What are assets?

Assets, in accounting,  are values ​​that indicate what assets and rights  a company has  .

These amounts are shown on the Balance Sheet, along with Liabilities and Equity, which together result in the company’s total Assets.

It is also possible to consider that assets are convertible into monetary means, with the sale of company machinery or vehicles, for example.

The representation of assets on the balance sheet is divided between those assets that are convertible more quickly and those that take longer, which are current and non-current assets, respectively.

What are current assets?

Current assets represent those in which it is possible to convert them into monetary means in a short time, that is, they have higher degrees of liquidity.

The liquidity of this asset is considered within the accounting period of the company, before the end of the fiscal year, for example, within a quarter or a year. Therefore, this type of asset is known as  realizable in the short term  .

Examples of current assets

  • Cash and cash equivalents (cash on hand or deposited in a bank);
  • Inventories (raw materials, products in production, finished products, goods);
  • Debts receivable (trade accounts receivable, accounts receivable from short-term customers);
  • Taxes to be recovered (short term);
  • Short-term financial investments).

What are non-current assets?

Non-current assets are those that will remain in the company for a period beyond the fiscal year, due to its lower liquidity.

These types of assets are also known as  achievable in  the long term  , which are considered some of the same current asset accounts, but in the long term. In addition, the so-called permanent assets are included in current accounts.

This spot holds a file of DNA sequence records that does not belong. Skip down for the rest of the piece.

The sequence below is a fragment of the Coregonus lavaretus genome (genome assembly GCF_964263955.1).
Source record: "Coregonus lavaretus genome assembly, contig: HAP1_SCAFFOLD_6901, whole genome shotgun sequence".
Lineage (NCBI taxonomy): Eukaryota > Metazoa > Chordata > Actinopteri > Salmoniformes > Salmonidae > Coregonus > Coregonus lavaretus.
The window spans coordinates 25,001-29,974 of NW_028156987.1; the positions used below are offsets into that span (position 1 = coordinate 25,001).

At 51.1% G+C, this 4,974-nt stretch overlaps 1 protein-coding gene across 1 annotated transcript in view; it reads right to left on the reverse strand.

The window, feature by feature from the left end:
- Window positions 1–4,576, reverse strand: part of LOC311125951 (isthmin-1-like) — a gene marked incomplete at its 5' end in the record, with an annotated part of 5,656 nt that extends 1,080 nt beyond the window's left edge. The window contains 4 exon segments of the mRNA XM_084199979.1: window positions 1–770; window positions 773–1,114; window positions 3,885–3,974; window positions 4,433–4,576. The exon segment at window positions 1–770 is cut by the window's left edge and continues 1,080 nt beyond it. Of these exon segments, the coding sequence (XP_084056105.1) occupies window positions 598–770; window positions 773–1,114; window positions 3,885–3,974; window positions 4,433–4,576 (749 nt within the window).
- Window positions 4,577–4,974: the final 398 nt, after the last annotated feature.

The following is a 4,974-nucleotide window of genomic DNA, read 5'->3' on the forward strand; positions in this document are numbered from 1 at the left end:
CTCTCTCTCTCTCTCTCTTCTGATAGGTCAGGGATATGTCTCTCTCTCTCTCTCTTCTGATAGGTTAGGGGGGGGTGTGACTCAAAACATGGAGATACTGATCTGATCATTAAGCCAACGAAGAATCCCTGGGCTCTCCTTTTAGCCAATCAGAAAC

Permanent assets

Another classification of assets is that of permanent assets, which receive this nomenclature for being used directly in the activities of the company.

These assets have some classifications, such as fixed assets and depreciation, investment assets, and deferral assets.

Fixed assets and depreciation

Physical assets of the company, such as machines or vehicles, and also assets considered “intangible”, such as  software  or patents.

For these assets, the “wear and tear” that they accumulate over time must be accounted for, through the Depreciation account, which reduces the values ​​of these assets.


Investments are assets that the company acquires when it invests in the participation of activities of another company or company, as well as assets and rights that are not intended for the main activity.


A deferral is recorded on the balance sheet as an expense that will not be included in the results until the end of the accounting period and therefore a longer recognition must be made.

Differences between assets and liabilities.

In the composition of the Balance Sheet, Assets appear as assets and rights of the company, but also as Liabilities, which make up the obligations, or simply, the debts with third parties.

Liabilities can be seen as giving rise to new assets when the company seeks capital from third parties, as is the case when debts are incurred with suppliers, and at the same time these values ​​appear in inventory assets.

The difference between the total value of Assets and Liabilities, results in the Shareholders’ Equity, which originate from the company’s “own” values, such as those applied by partners or shareholders.